Zimbabwe: Supreme CourtYou are here: SAFLII >> Databases >> Zimbabwe: Supreme Court >> 2005 >>  ZWSC 24 | Noteup | LawCite
S v Nyambo (37/04)  ZWSC 24; SC24/05 (23 June 2005)
Download original files
Bookmark/share this page
Judgment No. SC. 24/05
Crim. Appeal No. 337/04
GOLIATH DIZA NYAMBO v THE STATE
SUPREME COURT OF ZIMBABWE
SANDURA JA, CHEDA JA & GWAUNZA JA
HARARE, MAY 19 & JUNE 23, 2005
F M Katsande, for the appellant
V Shava, for the respondent
CHEDA JA: The appellant was convicted of murder with actual intent by the High Court in Harare. The court found that there were no extenuating circumstances and sentenced him to death on 13 October 1994.
On 20 October 1994 he noted an appeal against the sentence, by completing the relevant form (“the prison form”) provided by the Prisons Department which is for noting an appeal in person from prison.
It is not clear what happened to the record and the notice of appeal. The appellant submitted, and I have no reason to doubt, that the record and the notice of appeal did not reach the registrar of the Supreme Court until ten years and twenty-three days later.
The State accepted that the appeal was noted, but could not explain what happened thereafter. The form on which the appellant noted the appeal is addressed to the registrars of the High Court and the Supreme Court. There is nothing to show that it is intended for the Attorney-General as well. The same applies to the accompanying letter from the Department of Prisons. It is addressed to the registrar of the Supreme Court, but it is not copied to the Attorney-General. In order to ensure that the Attorney-General is made aware of such an appeal, the prison form should be copied to the Attorney-General’s Office so that he is informed about the appeal as soon as it is noted.
Mr Katsande, for the appellant, conceded that there were no extenuating circumstances. The appellant has now approached this Court with an argument that this Court should now deal with the delay in hearing his appeal as a violation of his fundamental rights in terms of the Constitution of Zimbabwe, and that this Court should commute his sentence to life imprisonment.
The appellant submitted that the matter be heard by this Court sitting as a constitutional court. He cited the following cases which he claimed supported his case – Simplicio Njerere and Anor v S SC 170/93 and Catholic Commission for Justice and Peace in Zimbabwe v Attorney-General and Ors 1993 (1) ZLR 242 (S).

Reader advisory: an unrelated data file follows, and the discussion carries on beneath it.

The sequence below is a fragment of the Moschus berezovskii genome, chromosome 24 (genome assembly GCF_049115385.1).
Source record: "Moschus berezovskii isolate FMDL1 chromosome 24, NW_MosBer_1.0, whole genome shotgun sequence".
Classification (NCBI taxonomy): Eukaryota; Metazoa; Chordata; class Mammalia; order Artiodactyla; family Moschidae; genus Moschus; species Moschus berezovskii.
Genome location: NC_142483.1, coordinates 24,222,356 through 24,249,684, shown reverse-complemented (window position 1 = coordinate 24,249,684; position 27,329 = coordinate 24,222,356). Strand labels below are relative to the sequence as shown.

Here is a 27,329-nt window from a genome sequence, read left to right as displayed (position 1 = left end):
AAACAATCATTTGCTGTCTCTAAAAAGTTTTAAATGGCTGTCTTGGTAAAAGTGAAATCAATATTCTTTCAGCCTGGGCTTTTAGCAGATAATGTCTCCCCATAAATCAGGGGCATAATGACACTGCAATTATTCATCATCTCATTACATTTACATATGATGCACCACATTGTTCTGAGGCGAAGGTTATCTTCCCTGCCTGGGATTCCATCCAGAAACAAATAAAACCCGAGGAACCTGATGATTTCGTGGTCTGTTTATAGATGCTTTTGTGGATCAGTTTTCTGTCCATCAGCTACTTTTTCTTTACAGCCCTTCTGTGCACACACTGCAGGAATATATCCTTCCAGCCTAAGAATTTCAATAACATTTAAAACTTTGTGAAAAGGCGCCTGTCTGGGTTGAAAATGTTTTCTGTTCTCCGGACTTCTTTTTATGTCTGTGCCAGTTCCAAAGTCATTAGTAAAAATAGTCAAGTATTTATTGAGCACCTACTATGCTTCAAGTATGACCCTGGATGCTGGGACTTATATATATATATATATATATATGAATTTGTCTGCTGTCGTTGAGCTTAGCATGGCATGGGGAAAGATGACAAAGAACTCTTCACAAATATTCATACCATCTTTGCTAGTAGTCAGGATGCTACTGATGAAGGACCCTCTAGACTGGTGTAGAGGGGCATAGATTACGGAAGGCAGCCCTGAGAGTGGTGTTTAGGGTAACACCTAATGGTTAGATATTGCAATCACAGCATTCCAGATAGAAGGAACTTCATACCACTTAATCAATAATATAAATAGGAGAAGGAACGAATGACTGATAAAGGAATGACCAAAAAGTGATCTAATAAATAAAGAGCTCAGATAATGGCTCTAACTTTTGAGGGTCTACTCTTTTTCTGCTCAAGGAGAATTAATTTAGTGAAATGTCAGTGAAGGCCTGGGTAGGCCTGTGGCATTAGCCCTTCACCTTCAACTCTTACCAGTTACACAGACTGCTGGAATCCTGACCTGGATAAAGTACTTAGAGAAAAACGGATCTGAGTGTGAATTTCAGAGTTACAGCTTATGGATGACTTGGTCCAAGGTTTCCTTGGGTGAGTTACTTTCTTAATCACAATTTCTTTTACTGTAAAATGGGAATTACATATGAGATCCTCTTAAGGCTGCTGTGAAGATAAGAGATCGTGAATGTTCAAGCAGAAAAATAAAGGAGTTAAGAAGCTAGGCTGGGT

Mr Katsande, for the appellant, suggested that the Supreme Court should refer the matter to the Constitutional Court to determine the issue of the delay in bringing the matter on appeal. He submitted that the delay of ten years before the execution of the death penalty amounted to a violation of the appellant’s fundamental rights, and that it should be commuted to life imprisonment.
This argument is based on the decision in Catholic Commission for Justice and Peace in Zimbabwe v Attorney-General and Ors supra, where the Supreme Court set aside the sentences of death and substituted them with life imprisonment. The appeal was decided in June 1993.
However, subsequent to that judgment, in November of that year, Parliament enacted the Constitution of Zimbabwe Amendment (No. 13) Act, 9 of 1993 (“the Amendment Act”), which provided as follows in s 2:
“2. Section 15 of the Constitution is amended by the insertion after subsection (4) of the following subsections –
‘(5) Delay in the execution of a sentence of death, imposed upon a person in respect of a criminal offence of which he has been convicted, shall not be held to be a contravention of subsection (1).
(6) A person upon whom any sentence has been imposed by a competent court, whether before, on or after the date of commencement of the Constitution of Zimbabwe Amendment (No. 13) Act 1993, in respect of a criminal offence of which he has been convicted, shall not be entitled to a stay, alteration or remission of sentence on the ground that, since the sentence was imposed, there has been a contravention of subsection (1).’”
The appellant committed the crime of which he was convicted in July 1993. Sentence was passed on 13 October 1994. In view of the provisions of the Amendment Act, the appellant is therefore not entitled to the relief he is seeking.
Accordingly the application to have the Constitutional Court determine whether the delay in his execution violates his fundamental rights cannot be granted.
Having conceded the non-existence of extenuating circumstances, Mr Katsande did not make any submissions on the merits of the sentence imposed. His attitude is understandable.
The appellant raped a twelve year old girl. Once she indicated that she recognised him, he chopped her on the head with an axe on the left ear and on the back of the head. It was a brutal murder of a young girl. According to his warned and cautioned statement, he left her body in the bush and proceeded to cut firewood before returning to the compound where he lived.
In the circumstances, the trial court was justified in holding that there were no extenuating circumstances. Accordingly, there is no basis on which to interfere with the death sentence that was imposed. The sentence will stand.
The application to have the matter referred to a Constitutional Court is dismissed. The appeal against sentence is also dismissed.
The registrar of the Supreme Court is directed to bring this judgment to the attention of the Commissioner of Prisons so that the form on which prisoners note appeals in person can be copied to the Attorney-General’s Office.
SANDURA JA: I agree.
GWAUNZA JA: I agree.